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DI-043 Appropriateness of telaprevir treatment in patients with chronic hepatitis C virus genotype 1
  1. D Guerra Estevez,
  2. E Márquez Fernández,
  3. MP Quesada Sanz,
  4. JJ Ramos Báez,
  5. B Marmesat Rodas
  1. Hospital Punta Europa, Pharmacy, Algeciras, Spain


Background The length of treatment with triple therapy against hepatitis C virus genotype 1 (HCV-1), which comprises telaprevir, ribavirin and peginterferon α-2b, is variable, depending on the patient to be treated.

Purpose To evaluate the use and effectiveness of telaprevir in HCV-1 patients according to the SPC guidelines.

Materials and methods Retrospective observational study of HCV-1 mono-infected patients who started treatment with telaprevir, ribavirin and peginterferon α -2b. The follow-up period was 48 weeks. The variables analysed were: type of patient (treatment-naïve, relapsed, partial responder and non-responder), viral load (VL) at baseline, at 4, 12, 24, 36 and 48 weeks (IU/ml) and duration of treatment. For treatment-naïve and relapsed patients in which VL was undetectable at week 4 and 12, the treatment lasted 24 weeks, extending up to 48 weeks in patients with detectable VL. In the case of partial responders or non-responders, it is always 48 weeks. Furthermore, criteria for considering discontinuation were: VL >1000 (IU/ml) at weeks 4 or 12, and detectable VL at weeks 24 or 36, since it was unlikely that these patients would obtain a sustained viral response.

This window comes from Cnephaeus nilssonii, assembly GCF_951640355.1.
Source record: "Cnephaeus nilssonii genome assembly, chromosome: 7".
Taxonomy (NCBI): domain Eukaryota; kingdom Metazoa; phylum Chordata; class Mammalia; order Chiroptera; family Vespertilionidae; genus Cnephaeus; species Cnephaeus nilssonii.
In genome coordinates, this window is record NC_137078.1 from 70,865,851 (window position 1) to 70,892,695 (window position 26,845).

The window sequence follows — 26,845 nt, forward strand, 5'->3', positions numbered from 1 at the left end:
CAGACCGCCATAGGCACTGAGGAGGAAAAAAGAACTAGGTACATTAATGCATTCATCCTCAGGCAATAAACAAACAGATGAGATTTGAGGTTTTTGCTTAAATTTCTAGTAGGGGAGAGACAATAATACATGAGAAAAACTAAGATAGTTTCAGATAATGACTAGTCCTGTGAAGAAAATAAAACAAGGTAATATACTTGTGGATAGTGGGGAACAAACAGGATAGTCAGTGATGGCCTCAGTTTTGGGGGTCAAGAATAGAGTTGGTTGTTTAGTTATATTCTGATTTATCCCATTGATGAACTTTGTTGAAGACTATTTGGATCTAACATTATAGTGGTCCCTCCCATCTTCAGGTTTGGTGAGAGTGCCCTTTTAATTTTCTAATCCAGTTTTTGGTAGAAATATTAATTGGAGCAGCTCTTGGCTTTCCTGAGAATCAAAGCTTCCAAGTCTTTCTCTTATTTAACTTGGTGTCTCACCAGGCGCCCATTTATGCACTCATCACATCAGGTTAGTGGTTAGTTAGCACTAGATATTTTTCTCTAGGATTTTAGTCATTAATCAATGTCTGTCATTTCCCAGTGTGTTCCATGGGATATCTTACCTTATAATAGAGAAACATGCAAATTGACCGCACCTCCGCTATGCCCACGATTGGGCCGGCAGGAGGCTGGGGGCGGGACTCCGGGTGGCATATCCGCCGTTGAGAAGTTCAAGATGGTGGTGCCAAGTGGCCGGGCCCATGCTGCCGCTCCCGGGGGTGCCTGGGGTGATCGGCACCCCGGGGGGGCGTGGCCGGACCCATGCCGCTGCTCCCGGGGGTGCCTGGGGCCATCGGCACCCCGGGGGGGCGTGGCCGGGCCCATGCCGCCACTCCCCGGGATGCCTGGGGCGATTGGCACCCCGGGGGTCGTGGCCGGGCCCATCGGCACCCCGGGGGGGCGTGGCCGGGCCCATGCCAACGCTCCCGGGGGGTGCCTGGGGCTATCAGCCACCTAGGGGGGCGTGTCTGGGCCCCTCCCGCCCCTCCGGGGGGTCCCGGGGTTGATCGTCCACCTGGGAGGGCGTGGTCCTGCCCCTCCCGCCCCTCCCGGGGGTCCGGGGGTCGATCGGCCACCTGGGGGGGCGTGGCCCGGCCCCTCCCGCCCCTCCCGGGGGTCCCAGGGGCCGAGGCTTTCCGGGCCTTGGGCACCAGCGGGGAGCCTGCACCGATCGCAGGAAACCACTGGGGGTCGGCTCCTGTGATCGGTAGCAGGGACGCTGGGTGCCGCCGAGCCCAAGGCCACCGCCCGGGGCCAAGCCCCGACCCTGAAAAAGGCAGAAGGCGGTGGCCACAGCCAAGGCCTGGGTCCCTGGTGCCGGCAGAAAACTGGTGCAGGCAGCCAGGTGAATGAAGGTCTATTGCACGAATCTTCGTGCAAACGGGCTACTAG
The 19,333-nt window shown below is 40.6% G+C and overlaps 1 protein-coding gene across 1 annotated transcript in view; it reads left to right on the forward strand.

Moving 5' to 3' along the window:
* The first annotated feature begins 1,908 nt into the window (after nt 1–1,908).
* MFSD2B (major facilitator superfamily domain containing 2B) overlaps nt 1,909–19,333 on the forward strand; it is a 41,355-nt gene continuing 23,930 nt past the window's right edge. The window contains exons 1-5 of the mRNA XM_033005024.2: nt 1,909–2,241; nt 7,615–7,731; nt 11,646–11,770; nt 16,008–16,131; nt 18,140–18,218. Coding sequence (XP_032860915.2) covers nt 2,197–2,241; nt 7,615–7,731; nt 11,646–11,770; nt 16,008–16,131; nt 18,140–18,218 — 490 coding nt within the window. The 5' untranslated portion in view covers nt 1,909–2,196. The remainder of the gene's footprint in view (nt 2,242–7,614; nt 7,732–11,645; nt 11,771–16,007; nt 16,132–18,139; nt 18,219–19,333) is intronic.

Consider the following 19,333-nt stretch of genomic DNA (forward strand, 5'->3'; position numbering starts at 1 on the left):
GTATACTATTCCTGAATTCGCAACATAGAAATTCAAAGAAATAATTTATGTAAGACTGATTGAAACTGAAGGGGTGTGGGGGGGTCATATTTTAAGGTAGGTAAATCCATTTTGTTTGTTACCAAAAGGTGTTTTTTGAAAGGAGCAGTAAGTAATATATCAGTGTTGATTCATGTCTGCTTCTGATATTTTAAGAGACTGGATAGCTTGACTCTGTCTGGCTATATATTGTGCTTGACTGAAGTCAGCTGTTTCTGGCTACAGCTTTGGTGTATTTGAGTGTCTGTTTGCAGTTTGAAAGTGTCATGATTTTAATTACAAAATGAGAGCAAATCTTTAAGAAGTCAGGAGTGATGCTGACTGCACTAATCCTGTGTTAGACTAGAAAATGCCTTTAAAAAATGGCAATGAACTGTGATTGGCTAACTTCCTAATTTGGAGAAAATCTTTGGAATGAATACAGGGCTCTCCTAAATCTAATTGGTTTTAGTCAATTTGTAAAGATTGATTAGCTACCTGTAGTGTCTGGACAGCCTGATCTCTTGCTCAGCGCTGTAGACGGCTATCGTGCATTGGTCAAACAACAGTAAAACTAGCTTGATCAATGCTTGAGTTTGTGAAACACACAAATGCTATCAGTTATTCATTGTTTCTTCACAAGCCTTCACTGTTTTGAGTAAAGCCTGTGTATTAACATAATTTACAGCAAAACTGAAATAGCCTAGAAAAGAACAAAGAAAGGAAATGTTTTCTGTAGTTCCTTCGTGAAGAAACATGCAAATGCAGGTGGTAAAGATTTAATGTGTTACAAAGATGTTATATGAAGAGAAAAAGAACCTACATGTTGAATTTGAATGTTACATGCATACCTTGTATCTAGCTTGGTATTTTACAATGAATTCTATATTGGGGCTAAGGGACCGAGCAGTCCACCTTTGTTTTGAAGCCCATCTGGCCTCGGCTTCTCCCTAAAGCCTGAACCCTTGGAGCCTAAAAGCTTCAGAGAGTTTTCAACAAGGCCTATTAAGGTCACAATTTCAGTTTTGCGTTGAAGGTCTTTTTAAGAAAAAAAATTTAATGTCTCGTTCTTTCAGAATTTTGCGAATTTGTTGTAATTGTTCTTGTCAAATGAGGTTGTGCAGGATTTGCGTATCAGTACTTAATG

Results A total of 17 patients were included. Of the treatment-naïve and relapsed patients (14), the treatment of 2 of them did not follow the SPC. Although both had undetectable VL at 4 and 12 weeks the treatment continued for 48 weeks. Among partial responder and non-responder patients (3), 1 did not follow SPC recommendations; treatment was suspended after 24 weeks, but VL was detectable again at week 48. Premature suspension in this case was not due to toxicity reasons. Viral load remained undetectable at week 48 in 14 of the remaining patients.

Conclusions The treatment in our study did not follow SPC recommendations in 18% (3/17) of patients. Triple therapy was not effective in 1 of 3 patients who stopped at week 24 (shorter than recommended). We advise establishing a cutoff point at week 24, and evaluating the patient type (treatment-naïve/relapsed or partial responder/non-responder) before deciding to suspend treatment early, as well as determining VL at weeks 4 and 12 for correct adjustment of treatment duration.

No conflict of interest.

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